The Educational Benefits of Video Games

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Time for me to play the hypocrite. I have no problem with the research that says video games can be educational.

How do I square this with my loathing of Leapfrog and V-Tech? Easily:

Hard data is scant so far--most of the MacArthur-funded research projects are just getting under way--but there's no shortage of anecdotes testifying to the educational benefits of video and computer games and new multimedia tools. Simulation games in particular have already been embraced by some educators, as well as many businesses and the U.S. military, as effective ways to introduce people to environments and situations that would otherwise be too expensive, dangerous or impossible to access.

Kurt Squire, another University of Wisconsin researcher, has been observing students as they play Civilization, a simulation game in which players build historically realistic civilizations and interact with them as they evolve.

"We've got middle-schoolers now who are going to their teachers and saying, `I've built this historical model of the American Revolution, which took about 40-50 hours--can I submit this with a paper about it?'"

My friends, this is a far cry from a giant frog screaming at my kid: "I Love You, SO Much!"

First of all, all the examples offered are for older children than the V-Tech target audience. That's important.

Second, it's not even "educational toys" per se that are thought to have educational value. The researchers in the article instead point to the benefits of certain video games that simulate real-world or historical situations. These are games that make you use reason and knowledge if you wish to be successful. I guess here is where I embarrassingly admit that I've learned more about medieval history and weaponry from playing "The Age of Empires" than I previously knew. Trebuchet? I had no clue until one was laying siege to my kingdom.

Still, there are a couple of important things the article left out. First, these educational benefits can often be missed if a child playing these games doesn't give a crap. A game that takes place in a specific historical context is great, but if that context is incidental to the game - if it serves as a background that doesn't really have to be engaged in order to be successful, then the educational value is diminished.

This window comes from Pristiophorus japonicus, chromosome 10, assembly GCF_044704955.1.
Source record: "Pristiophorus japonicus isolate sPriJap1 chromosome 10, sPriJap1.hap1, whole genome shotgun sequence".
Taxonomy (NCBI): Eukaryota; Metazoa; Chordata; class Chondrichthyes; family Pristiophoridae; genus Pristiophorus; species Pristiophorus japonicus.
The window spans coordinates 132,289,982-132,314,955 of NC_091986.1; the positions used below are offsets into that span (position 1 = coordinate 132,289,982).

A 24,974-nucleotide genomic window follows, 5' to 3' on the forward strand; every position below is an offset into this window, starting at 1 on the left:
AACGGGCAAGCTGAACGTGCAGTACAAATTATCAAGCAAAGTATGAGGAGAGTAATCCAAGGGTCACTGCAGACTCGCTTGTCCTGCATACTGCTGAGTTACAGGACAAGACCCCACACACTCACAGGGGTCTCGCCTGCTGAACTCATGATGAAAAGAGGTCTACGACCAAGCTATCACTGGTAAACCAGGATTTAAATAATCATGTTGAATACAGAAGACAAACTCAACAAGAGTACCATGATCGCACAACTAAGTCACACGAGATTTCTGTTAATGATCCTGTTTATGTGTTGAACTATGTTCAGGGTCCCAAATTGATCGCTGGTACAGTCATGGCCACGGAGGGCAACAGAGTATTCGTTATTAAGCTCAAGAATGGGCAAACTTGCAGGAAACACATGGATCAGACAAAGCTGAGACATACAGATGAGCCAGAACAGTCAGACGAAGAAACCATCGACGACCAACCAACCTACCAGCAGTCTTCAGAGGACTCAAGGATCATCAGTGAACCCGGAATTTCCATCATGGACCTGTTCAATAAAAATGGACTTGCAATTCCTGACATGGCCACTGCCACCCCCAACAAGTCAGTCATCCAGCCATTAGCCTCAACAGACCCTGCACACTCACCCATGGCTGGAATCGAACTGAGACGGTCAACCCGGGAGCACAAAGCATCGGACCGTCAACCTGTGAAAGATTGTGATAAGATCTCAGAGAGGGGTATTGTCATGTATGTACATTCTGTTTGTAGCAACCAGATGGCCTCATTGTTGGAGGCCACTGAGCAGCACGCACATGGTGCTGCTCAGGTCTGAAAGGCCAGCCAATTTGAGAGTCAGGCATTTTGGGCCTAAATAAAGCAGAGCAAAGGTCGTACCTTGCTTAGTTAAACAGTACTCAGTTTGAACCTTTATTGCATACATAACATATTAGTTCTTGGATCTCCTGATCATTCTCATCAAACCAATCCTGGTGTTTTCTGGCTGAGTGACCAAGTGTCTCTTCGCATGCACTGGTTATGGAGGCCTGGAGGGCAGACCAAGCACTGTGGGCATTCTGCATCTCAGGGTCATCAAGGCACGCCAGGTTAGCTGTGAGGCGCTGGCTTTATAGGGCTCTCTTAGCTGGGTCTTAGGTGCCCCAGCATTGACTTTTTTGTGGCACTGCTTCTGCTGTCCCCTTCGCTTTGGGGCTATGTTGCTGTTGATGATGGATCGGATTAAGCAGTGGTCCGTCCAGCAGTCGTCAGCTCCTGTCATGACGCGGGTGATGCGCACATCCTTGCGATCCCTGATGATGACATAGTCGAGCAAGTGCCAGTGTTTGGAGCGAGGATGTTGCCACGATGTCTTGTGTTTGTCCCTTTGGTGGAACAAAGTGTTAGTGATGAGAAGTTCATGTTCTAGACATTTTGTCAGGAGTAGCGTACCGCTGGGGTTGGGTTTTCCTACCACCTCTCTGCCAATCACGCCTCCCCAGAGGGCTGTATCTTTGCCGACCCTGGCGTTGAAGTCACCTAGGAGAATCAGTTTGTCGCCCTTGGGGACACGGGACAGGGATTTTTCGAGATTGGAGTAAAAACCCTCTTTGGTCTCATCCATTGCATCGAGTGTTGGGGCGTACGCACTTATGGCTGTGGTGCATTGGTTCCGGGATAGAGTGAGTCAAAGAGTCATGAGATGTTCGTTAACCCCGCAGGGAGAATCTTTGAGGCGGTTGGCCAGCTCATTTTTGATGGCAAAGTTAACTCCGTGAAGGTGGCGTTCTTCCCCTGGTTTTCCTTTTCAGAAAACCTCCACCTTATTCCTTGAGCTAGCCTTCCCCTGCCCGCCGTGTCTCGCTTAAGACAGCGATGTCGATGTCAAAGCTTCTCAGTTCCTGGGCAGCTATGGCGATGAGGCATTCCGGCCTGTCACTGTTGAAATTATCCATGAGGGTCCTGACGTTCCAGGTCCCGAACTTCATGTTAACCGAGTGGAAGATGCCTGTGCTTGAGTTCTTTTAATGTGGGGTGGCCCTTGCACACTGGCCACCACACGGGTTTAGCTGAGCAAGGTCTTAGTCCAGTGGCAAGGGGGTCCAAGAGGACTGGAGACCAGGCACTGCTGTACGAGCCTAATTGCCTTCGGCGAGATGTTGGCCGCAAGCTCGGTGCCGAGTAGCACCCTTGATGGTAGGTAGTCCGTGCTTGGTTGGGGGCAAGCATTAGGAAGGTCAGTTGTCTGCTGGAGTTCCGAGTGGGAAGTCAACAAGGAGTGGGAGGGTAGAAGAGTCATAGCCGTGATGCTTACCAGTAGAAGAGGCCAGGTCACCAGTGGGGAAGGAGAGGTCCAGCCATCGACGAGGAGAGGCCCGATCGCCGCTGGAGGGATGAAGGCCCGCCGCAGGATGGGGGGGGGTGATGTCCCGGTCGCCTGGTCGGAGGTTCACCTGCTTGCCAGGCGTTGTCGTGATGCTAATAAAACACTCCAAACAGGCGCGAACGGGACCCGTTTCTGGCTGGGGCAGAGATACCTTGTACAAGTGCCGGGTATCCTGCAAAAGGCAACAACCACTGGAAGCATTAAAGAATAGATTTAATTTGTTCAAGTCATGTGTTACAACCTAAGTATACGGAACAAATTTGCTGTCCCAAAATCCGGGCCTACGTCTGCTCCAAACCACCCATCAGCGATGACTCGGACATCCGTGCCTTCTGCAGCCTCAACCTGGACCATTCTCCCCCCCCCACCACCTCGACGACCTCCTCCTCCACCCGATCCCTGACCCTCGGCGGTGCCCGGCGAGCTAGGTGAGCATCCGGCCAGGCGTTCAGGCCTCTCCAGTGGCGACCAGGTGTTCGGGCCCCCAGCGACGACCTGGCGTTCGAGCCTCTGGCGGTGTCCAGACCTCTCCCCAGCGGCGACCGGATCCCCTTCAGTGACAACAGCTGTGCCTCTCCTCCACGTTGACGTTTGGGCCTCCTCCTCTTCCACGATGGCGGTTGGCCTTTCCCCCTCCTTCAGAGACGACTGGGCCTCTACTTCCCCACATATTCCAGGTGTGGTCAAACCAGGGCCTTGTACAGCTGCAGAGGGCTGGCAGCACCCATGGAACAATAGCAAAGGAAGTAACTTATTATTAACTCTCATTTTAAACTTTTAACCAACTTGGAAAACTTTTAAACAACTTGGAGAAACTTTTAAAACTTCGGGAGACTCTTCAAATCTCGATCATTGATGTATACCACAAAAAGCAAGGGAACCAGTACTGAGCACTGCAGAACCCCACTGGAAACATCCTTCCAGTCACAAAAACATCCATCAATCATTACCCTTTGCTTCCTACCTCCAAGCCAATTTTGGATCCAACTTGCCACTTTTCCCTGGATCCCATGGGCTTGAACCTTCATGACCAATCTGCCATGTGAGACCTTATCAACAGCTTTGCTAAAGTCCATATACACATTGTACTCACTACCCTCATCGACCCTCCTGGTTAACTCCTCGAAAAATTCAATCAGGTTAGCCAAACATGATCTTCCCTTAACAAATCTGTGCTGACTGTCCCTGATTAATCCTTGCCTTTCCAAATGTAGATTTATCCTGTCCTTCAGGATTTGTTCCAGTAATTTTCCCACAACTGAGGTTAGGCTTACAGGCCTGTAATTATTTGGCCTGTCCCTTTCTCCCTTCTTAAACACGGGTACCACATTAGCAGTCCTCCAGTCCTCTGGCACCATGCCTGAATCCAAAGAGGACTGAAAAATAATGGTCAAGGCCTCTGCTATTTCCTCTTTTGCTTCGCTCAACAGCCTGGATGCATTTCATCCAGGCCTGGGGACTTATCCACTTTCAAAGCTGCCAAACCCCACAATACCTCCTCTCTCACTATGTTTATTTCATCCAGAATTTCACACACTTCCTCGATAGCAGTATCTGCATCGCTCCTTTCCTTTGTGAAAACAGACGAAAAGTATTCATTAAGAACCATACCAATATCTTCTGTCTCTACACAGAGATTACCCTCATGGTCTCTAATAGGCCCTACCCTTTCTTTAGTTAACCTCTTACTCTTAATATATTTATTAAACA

Second, and this seems to me the more dangerous problem, David Shaffer, quoted in the article as saying, "we spend most of the first six or seven years of math education teaching kids to do what a 99-cent calculator does," seems to be suggesting that technology can replace the need for basic literacy. Sure, computer games can be used as a supplement - a practical application of actual lessons that can help children master concepts - but computers cannot obviate the need for the three R's. Balance is needed. I don't care if a calculator can multiply, my kids are going to learn their tables. And I don't care if the whole world can be run off of machines, kids still need an education in what it means to be human, which means engaging with flesh and blood humans in person and through the ideas of literature and history.

In the end, it falls to parents and educators to integrate technology as a part - yes, an increasingly important part, but still only a part - of a child's human formation.

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I am amazed by how much my boys (I'll include my husband as one of the boys)have learned by playing "Civ" and Age of Empires. But I hope to keep their education more well-rounded, even to the extent of them acting out scenarios in the front yard with old swimming "Noodles" - (sort of a Nerf sword or lance.)

Ha! Mama-Lu can tell you about Matthew and me being King Arthur and King Pellinore all weekend.


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This page contains a single entry by Papa-Lu published on February 27, 2007 4:31 PM.

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